Thursday, 17 August 2017
Presidents shouting across the world at each other, threatening and bragging that each has the firepower to bring the other country to its knees. Each feeling superior.
Through the streets of Charlottesville they marched, dressed in basic costumes which send chills down the spine, brandishing flags and bristling with arms as massive as AK-47s. Feeling superior.
‘As long as there is gender inequality, we will have domestic abuse.’ Words I heard today at an informative session run by Grampian Women’s Aid, in which we learned the appalling fact that 1 in 4 women in the UK suffers domestic abuse, and 2 women die from such assault every week.
Jesus said to love our neighbours as ourselves. We are all children of God. In Christ there is no Jew nor gentile, no male nor female, but all are the same in God’s eyes. Jesus is the Prince of Peace.
Praying tonight for his kingdom to come, his will to be done on earth as it is in heaven.
Wednesday, 16 August 2017
Don planted the sweet peas this year. Having run out of time to start them as seeds, we purchased seedlings from a garden centre and he put them in. Most of them went in the usual spot, where the trellis is strong for them to cling to. The extra went beside the rhubarb, where there is another support network, less robust but there nonetheless.
The ones in the usual spot are thin and straggly, with few blooms. They have reached the top of the trellis and are beginning to topple. The blooms are often single rather than double. Despite fertilising, the soil there is depleted. I’m negligent at summer feeding and really only do it before planting, and the result is there for all to see. Scraggly stems, few blooms. Nevertheless, their fragrance is intoxicating.
The leftover seedlings planted by the rhubarb are robust. They have been lounging over the top of the support for weeks now, so that all of the strong-stemmed blooms start out headed earthwards before they curve back towards the sky. All the blooms are doubles, and like their weaker cousins, their fragrance is intoxicating. The soil there is not worn out. The position in the garden is more open to the sun. There are no potatoes competing for nutrients nor mint marauding their roots.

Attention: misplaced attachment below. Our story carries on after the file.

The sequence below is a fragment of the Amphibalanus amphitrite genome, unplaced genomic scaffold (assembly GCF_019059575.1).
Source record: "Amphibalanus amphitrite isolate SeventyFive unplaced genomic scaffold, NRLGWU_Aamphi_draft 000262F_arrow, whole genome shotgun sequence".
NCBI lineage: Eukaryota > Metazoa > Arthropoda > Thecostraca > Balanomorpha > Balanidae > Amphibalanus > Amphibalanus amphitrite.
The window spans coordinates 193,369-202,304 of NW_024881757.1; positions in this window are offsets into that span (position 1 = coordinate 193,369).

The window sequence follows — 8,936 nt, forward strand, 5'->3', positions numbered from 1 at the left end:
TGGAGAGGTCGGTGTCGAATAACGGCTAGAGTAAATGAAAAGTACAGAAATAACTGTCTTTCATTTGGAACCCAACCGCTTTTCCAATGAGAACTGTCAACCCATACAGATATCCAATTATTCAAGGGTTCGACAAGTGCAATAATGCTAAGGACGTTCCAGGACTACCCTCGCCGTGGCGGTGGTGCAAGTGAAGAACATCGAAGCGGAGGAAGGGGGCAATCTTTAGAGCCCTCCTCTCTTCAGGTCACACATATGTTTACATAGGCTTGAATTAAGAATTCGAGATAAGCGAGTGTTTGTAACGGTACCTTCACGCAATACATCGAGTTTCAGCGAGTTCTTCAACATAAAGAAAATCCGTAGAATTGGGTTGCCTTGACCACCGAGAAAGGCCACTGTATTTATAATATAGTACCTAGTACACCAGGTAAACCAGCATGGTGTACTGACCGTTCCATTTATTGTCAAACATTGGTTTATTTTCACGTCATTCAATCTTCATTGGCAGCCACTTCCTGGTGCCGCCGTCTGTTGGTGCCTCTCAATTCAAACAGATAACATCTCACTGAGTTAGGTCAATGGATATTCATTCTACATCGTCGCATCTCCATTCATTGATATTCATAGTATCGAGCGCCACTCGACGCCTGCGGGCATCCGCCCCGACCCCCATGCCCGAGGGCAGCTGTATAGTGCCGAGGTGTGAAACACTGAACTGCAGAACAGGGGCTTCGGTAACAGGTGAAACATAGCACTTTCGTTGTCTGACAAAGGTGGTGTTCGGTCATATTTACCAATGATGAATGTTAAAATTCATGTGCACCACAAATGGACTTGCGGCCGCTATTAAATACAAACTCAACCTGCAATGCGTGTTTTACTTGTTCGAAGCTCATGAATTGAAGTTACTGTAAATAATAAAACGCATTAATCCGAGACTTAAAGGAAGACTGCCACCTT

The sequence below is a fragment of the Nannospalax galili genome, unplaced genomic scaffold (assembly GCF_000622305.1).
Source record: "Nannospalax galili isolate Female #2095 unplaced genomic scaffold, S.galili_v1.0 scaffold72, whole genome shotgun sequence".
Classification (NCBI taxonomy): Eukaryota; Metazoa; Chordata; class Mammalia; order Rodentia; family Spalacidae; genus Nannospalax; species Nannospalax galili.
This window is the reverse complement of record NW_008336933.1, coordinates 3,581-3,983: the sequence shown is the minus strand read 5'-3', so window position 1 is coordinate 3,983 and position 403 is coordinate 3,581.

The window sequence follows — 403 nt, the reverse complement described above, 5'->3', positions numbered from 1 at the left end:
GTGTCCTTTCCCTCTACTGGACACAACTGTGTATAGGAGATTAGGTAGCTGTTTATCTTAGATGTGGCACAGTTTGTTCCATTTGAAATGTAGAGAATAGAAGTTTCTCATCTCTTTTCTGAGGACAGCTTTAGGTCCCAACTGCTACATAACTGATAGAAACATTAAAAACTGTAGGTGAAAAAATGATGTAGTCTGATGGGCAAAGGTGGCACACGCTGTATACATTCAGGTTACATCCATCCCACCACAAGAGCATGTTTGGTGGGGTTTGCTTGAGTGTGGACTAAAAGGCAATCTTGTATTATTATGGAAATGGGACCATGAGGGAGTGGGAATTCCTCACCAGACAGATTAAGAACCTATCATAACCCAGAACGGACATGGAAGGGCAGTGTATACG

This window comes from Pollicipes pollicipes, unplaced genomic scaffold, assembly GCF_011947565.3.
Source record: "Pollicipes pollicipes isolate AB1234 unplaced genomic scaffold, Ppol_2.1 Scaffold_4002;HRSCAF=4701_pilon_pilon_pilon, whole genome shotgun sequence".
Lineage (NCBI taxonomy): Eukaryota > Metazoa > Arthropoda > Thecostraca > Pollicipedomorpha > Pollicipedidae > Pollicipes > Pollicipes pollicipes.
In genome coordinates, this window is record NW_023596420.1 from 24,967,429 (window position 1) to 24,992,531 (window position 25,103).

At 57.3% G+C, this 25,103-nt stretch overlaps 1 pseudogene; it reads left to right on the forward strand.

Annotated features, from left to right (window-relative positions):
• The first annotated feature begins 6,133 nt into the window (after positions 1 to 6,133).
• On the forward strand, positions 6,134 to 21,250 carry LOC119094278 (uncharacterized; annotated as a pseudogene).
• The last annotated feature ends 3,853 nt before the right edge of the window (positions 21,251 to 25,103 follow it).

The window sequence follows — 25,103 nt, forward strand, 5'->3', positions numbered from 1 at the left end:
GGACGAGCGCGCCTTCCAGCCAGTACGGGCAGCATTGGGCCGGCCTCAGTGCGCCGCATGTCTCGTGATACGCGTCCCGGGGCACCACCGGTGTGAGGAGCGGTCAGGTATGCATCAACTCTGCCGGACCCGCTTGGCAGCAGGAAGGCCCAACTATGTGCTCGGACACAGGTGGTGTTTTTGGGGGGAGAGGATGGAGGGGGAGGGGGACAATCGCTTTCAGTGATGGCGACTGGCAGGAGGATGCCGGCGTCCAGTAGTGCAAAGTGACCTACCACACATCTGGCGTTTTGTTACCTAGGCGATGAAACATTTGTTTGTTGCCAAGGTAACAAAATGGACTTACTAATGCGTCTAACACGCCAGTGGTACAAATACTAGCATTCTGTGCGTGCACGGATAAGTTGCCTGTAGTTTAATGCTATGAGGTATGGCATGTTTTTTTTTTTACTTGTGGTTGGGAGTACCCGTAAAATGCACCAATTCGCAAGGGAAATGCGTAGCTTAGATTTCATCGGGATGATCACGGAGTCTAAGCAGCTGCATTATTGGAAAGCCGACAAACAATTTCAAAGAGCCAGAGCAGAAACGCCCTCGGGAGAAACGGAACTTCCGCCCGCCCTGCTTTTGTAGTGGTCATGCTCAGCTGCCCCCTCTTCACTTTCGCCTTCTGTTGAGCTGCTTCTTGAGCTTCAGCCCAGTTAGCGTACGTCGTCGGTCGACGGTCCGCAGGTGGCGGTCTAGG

I’ve been busy. Yesterday afternoon I had things to do. There are always things to do in this house, in this garden, and it was a nice day. I sat down in the conservatory, and three hours later I sat there still, catching up on reading, having time to pray and enjoy the presence of the Lord. A bit of respite.
I went into the conservatory draped over the supporting arm of the Saviour, feeling straggly and knowing if blooms there were, they were singles. Maybe there was a hint of the perfume of the Lord, but it was time. Time to be fed. Time to rest. Time to sit in the Son. Time to listen to his voice.
It will take more than a couple of hours on a random day for me to begin to bloom like my prolific sweet peas. But hopefully wisdom will win here, and I won’t neglect the feeding and resting and basking in the light.
Monday, 14 August 2017